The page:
One of the joys of revisiting the Cotswolds (and England in general) is that we are not driven to see, see, see, so today was a relaxed day. We wandered through Stow after breakfast, visiting the market cross in the square (thanks, Alamy), about which more later,
stopped by St. Edward’s church with its amazing door, said to have inspired Tolkien’s Doors of Durin,visited the pharmacy for AO’s ear (stopped up due to the plane?), a lovely little shop where we bought socks for various people, and the bookstore, where I bought a walks guide for Northleach and area.
Then I left AO to her own devices while I took a little walk suggested in the Stow Walks booklet. The first part, through town and then along a rough track through the village of Maugersbury, was very pleasant, with beautiful views of the landscape and Icomb Hill, said to have been the site of a neolithic hill fort.The next bit was along the the ancient Fosse Way, but in this section the Fosse Way goes along the A429, a very busy two-lane road. Luckily there was a sidewalk for pedestrians but still, some of those trucks came barreling down the hill at a great rate. Then away from the highway and through a cemetery, along the allotments with these beautiful dahlias, and then to a confusing bit. A friendly fellow pedestrian offered help, so I followed her through a little ture or snicket or alley and found myself back in the town.
Fortified with the delicious baguettes we had bought earlier, we set out for a mild little trip to Northleach, where our friends Peggy and Eddie spend a few weeks every spring. The church is a classic perpendicular, and inside were several brasses featuring worthies standing on wool sacks, from which local fortunes were made. You can see that they are protected by these rugs most of the time.Shades of Angela Thirkell! The chatty woman at the info desk has children in the US and spoke admiringly of our country – except for the frequent random murders, of course… We also stopped briefly near Sherborne, where P&E rent their National Trust house. Doesn’t it look ghostly with the autumn grasses? You get there down a long, long one-lane road, luckily with a few turnouts for oncoming traffic. Beautiful, but I wouldn’t want to be driving down there in the dark!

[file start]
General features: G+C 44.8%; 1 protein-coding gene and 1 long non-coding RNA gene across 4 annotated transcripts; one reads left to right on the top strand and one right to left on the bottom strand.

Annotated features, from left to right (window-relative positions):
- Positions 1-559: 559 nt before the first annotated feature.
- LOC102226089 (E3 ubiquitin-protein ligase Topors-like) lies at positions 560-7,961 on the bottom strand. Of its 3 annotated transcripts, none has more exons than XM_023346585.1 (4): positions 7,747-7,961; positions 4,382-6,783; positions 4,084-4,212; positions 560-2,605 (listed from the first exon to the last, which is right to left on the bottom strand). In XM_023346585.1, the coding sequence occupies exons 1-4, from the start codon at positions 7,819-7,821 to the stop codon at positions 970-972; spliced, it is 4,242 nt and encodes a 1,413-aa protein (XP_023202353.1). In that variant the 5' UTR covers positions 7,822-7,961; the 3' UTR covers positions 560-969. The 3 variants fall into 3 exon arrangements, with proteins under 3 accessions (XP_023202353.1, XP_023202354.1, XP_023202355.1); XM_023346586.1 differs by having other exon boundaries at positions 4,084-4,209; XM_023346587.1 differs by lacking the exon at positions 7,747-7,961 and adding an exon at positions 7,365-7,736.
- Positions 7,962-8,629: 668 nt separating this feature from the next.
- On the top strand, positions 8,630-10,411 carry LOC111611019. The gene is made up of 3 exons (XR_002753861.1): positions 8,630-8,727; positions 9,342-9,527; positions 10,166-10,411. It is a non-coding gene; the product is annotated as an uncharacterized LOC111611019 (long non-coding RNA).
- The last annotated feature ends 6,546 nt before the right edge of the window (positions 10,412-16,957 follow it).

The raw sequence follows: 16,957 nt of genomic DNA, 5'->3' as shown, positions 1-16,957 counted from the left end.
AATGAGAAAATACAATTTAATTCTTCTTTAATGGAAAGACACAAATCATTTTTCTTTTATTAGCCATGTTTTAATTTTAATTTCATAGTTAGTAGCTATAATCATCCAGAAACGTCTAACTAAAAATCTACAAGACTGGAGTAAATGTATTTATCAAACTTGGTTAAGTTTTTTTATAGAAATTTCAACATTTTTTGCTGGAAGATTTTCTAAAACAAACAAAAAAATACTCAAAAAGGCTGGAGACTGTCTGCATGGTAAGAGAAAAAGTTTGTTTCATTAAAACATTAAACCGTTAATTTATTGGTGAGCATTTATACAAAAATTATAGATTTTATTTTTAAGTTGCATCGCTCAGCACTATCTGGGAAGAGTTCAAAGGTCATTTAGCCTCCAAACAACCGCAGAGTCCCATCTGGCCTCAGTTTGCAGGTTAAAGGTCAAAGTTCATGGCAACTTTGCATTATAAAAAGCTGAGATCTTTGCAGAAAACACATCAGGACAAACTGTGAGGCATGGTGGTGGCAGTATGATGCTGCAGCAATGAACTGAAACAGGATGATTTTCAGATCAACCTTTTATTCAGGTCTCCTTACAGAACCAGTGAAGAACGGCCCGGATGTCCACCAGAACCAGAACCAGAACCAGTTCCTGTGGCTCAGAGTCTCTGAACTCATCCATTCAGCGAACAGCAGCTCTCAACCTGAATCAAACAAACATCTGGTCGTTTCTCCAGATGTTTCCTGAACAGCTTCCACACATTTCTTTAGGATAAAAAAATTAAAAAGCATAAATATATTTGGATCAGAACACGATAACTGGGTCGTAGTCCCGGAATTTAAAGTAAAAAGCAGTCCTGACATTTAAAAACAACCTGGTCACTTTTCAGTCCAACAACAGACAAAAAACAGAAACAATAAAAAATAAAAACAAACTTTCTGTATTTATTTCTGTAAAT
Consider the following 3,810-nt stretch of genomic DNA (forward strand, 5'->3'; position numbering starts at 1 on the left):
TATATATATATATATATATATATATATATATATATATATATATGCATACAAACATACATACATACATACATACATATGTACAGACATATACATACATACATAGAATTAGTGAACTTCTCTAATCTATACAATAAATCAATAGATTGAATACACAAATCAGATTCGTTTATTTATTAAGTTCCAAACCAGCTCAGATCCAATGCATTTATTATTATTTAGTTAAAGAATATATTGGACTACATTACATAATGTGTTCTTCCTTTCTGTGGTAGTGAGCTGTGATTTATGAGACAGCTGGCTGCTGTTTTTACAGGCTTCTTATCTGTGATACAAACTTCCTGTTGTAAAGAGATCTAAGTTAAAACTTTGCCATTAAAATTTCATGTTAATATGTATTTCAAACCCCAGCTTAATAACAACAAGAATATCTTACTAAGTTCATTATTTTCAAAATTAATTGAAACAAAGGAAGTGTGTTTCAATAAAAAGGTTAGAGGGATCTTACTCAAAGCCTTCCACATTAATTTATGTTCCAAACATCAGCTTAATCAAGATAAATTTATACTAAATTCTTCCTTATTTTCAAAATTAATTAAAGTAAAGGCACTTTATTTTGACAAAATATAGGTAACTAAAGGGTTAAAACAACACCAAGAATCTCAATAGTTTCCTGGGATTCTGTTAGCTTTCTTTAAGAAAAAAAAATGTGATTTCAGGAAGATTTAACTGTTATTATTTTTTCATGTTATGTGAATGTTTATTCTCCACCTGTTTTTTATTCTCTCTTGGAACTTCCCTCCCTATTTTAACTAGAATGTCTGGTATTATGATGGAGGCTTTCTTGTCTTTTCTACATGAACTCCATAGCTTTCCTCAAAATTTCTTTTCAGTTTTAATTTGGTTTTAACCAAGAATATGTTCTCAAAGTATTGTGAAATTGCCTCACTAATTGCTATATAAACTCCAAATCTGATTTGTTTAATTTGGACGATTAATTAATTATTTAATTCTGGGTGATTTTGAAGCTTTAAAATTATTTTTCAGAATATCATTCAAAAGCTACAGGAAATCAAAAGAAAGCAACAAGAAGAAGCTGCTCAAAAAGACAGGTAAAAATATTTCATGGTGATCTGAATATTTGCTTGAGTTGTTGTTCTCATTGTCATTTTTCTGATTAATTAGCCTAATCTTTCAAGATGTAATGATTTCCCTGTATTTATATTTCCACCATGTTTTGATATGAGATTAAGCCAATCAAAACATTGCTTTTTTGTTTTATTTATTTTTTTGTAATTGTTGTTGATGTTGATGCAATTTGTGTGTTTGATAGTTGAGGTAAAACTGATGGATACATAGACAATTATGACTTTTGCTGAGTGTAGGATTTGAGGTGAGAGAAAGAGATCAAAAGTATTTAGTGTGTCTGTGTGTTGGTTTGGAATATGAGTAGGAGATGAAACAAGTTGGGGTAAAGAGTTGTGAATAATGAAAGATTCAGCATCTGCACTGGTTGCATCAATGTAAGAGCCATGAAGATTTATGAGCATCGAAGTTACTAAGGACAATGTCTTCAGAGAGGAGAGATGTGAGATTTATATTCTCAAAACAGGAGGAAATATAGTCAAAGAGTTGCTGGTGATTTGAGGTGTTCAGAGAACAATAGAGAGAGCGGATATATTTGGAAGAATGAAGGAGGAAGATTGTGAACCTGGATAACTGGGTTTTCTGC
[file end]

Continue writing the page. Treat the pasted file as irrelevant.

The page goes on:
Next on to Burford in search of the garden centre that Peggy touted. The main street was so congested, and we were not sure of the location, that I finally turned on my phone ($10!!) to get directions. The centre was a mix of high-end home furnishings and the best garden shop in the world.I picked up some seed packets, and Alison found a darling little bird for her windowsill.
Our final stop was Minster Lovell, a small village along the banks of the Windrush, which we would call a creek or stream rather than a river. Charming, but nowhere to stop and admire it so we went down the road to the church. Small and nice and obviously hard to maintain, with a shrinking number of congregants and an ancient building in need of maintenance. But the interior seemed well used and busy. No stained glass, thanks a lot, Henry VIII!
Back towards home, planning to stop at a gas station to top up the air in one of the tires, which causes the car to display exclamation marks. Unfortunately, even though we got the tire up to 32 psi, the car is still unhappy. Maybe tomorrow. We came back to Stow and the promised roadworks meant we couldn’t take our usual route in, so we ended up in Lower Swell (because once you’re on a road, there’s almost no place to pull over or turn around). Reversing and retracing our route, we finally found our familiar Sheep Street and home. Driving is always harder at the end of the day. Dinner tonight at The Bell was the best dinner of the trip so far: Lamb for AO, sausages and a rocket salad with pickled shallots for me, both imaginatively cooked.